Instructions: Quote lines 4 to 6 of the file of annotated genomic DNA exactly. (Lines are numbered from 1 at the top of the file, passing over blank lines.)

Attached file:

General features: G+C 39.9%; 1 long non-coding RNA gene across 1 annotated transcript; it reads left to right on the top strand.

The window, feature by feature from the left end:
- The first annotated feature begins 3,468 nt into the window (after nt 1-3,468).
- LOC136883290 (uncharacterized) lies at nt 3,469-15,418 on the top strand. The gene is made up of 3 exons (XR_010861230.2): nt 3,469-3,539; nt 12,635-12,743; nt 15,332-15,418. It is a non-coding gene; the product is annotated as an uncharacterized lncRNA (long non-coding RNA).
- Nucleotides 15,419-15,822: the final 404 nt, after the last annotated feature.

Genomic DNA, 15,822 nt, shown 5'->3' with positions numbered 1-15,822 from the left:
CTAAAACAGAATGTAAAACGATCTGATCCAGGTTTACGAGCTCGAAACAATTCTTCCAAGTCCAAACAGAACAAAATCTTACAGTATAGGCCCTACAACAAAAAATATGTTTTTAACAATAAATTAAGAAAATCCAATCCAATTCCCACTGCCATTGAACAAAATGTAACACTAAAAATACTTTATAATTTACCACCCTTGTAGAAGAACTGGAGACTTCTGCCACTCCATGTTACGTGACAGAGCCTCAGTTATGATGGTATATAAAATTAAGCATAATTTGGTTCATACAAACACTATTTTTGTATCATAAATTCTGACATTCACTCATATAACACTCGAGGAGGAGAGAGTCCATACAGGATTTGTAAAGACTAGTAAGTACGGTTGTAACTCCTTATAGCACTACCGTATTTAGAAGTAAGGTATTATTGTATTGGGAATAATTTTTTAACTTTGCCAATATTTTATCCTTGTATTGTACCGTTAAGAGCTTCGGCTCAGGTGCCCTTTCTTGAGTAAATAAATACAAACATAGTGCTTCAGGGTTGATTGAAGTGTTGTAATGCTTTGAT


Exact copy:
- LOC136883290 (uncharacterized) lies at nt 3,469-15,418 on the top strand. The gene is made up of 3 exons (XR_010861230.2): nt 3,469-3,539; nt 12,635-12,743; nt 15,332-15,418. It is a non-coding gene; the product is annotated as an uncharacterized lncRNA (long non-coding RNA).
- Nucleotides 15,419-15,822: the final 404 nt, after the last annotated feature.

Genomic DNA, 15,822 nt, shown 5'->3' with positions numbered 1-15,822 from the left: